Introduction global warming has changed. Most scientists


There is no doubt the earth has and will continue to experience Climate Change. However, the topic of our earth’s climate is a major concern worldwide. Many people confuse climate change with global warming. Climate change is the change in global weather patterns, whereas, global warming is an increase in the world’s temperatures.

But is our planet really warming, is it really a man-made problem? Yes, Earth is already showing many signs of worldwide climate change. But what’s causing it, and how might it change the planet? Today scientific opinion on global warming has changed. Most scientists theorize we may be hitting a mini ice age.

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Causes of Climate Change

The causes of climate changes are varied; first, the cyclical variations of the orbital processes control the solar radiation reaching the surface of the earth causing varying climatic conditions.

Eccentricity or shifts in earth’s orbital shape from an ellipse to a circle and finally to an ellipse, within a time span of a hundred thousand years signify that solar variation is directly dependent on eccentricity (Pidwirny Pr.5). The equinox precession as the earth rotates around the sun results to solstices and equinoxes, which alters earth’s proximity to the sun. Tilting of the earth causes climatic variations in that when it is least, it causes reduced variation in climate linking winters &summers in regions of elevated latitude.

Tilt leads to a wide spread glacial formation on Polar Regions (Pipkin et al 324). “These orbital processes, which function in cycles of 100,000 (eccentricity), 41,000 (tilt), and 19,000 to 23,000 (precession) years, are thought to be the most significant drivers of ice ages according to the theory of Mulitin Milankovitch, a Serbian mathematician (1879-1958)” (NASA pr. 3 & 4). Second, the alterations of solar intensity, which hits the surface of the earth, may cause a climatic change. This is because strong solar intensity may warm the earth surface while weak solar intensity may have a cooling effect on the planet. The NASA research asserts that declined solar intensity noted since the 1400 up to and including 1700s is attributed to the occurrence of the Little Ice Age, which is responsible for the cooling effect in some parts of the world such as Europe and North America (EPA pr.4).

Third, volcanic activities can modify the climate since there is emission of carbon dioxide and a significant amount of aerosols (Pidwirny pr. 12). Aerosols are responsible for causing a blocking effect on the rays of the sun to cause a cooling effect.

They however, have no permanent changes since they are cleared from the atmosphere after a short while. For instance, a volcanic eruption that was experienced in Tambora, Indonesia in the year eighteen fifteen caused a decline in global temperatures by up to five degrees Celsius, a phenomenon attributed to the lack of summer in New England in the year eighteen sixteen (EPA Pr. 4). Additionally, carbon dioxide, which is a green house gas is emitted and causes global warming. Geologic evidence indicates that the amount of carbon dioxide have risen and has resulted to higher temperatures that are experienced today (Pidwirny pr. 9). Volcanic activities give out a high quantity of carbon dioxide, elevating its content in the atmosphere.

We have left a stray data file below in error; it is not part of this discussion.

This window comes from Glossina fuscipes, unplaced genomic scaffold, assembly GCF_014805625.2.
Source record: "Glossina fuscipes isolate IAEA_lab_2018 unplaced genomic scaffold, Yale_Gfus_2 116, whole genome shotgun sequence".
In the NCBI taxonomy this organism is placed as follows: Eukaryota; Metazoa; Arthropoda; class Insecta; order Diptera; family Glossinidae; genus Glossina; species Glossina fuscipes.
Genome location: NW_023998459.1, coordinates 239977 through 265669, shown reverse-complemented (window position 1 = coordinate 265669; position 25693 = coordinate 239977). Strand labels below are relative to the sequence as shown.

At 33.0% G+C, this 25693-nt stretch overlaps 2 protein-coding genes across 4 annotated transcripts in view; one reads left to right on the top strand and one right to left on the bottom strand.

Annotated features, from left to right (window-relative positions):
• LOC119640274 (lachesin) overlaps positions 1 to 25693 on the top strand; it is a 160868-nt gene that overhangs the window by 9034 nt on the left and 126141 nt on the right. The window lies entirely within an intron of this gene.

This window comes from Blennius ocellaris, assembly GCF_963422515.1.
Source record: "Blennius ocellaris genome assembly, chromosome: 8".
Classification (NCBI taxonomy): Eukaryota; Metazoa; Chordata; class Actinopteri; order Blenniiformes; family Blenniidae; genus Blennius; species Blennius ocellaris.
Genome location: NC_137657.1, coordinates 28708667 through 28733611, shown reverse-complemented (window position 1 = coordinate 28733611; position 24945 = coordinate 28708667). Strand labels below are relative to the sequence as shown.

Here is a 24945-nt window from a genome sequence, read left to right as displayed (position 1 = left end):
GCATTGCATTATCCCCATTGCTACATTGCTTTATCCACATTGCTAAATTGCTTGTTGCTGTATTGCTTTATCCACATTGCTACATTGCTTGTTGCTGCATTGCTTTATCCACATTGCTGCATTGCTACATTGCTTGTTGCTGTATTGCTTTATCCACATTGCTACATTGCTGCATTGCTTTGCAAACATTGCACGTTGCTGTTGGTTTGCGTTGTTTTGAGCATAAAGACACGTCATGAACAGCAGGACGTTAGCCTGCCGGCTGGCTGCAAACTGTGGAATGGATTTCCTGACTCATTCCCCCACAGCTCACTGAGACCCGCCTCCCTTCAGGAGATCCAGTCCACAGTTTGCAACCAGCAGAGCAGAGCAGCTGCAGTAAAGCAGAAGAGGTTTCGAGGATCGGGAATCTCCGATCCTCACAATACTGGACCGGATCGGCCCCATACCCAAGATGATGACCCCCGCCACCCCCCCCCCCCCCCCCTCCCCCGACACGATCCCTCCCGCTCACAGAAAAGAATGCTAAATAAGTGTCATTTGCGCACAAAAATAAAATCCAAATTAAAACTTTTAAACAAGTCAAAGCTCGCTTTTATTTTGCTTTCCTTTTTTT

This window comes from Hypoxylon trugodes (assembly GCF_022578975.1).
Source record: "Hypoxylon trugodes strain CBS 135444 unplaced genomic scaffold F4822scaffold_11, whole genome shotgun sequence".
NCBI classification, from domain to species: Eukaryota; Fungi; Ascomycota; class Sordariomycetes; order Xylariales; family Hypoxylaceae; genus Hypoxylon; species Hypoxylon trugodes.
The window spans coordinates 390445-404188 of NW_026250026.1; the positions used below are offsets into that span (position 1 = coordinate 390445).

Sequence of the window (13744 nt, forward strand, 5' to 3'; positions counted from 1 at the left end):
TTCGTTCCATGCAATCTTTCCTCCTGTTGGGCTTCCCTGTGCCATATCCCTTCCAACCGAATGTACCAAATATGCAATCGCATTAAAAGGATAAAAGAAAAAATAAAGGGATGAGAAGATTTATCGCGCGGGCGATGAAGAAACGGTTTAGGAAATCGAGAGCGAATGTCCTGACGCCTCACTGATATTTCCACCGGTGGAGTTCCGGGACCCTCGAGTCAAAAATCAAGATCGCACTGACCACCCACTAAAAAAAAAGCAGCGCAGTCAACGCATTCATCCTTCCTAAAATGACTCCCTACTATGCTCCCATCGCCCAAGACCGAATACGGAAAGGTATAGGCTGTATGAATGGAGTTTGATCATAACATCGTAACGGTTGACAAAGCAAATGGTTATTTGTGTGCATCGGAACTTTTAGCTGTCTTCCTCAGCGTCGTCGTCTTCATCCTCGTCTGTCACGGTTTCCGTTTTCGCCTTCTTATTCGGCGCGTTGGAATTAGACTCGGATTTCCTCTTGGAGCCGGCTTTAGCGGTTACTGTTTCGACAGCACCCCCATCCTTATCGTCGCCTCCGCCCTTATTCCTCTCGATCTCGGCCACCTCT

This process however, cannot surpass the human factors which have continuously caused more and more buildup of atmospheric CO2 through combusting the fossil fuels, deforestation, industrialization among others (Hardy 13).

Impact to the Planet

The rising or lowering of earths’ temperature is implicated to the variations in the concentration green house gases. When global temperatures are high, there is production of carbon dioxide from the ocean, which may accelerate the temperatures through amplifying the green house effect (Hardy 11). On the other hand, lower temperatures causes absorption of carbon dioxide in the ocean, which may further enhance the cooling effect. The previous six hundred and fifty thousand years have been characterized by carbon dioxide being applied to trace the glacial cycles. In times of warm interglacial epoch, the levels of carbon dioxide are on the rise while in times of cool glacial epoch, the levels of carbon dioxide are usually minimal (EPA Pr. 5). Besides, the warming or cooling effect experienced on the planet may modify the ocean currents.

This is so because ocean currents are crucial in heat distribution on the planet and if they modify, they may cause amplified effects on the climate of a particular part of the earth (EPA pr. 5). Additionally, there will be decline in biodiversity since the marine and terrestrial life will be subject to varying conditions. If they are unable to adapt, there will be extinction of species such as the coral reefs (Letcher 254). Moreover, climatic changes may cause emergence of new diseases and extreme weather conditions that may cause droughts, flash floods, hurricanes, natural catastrophes, and expansion of deserts.

Could we be hitting a Mini Ice Age?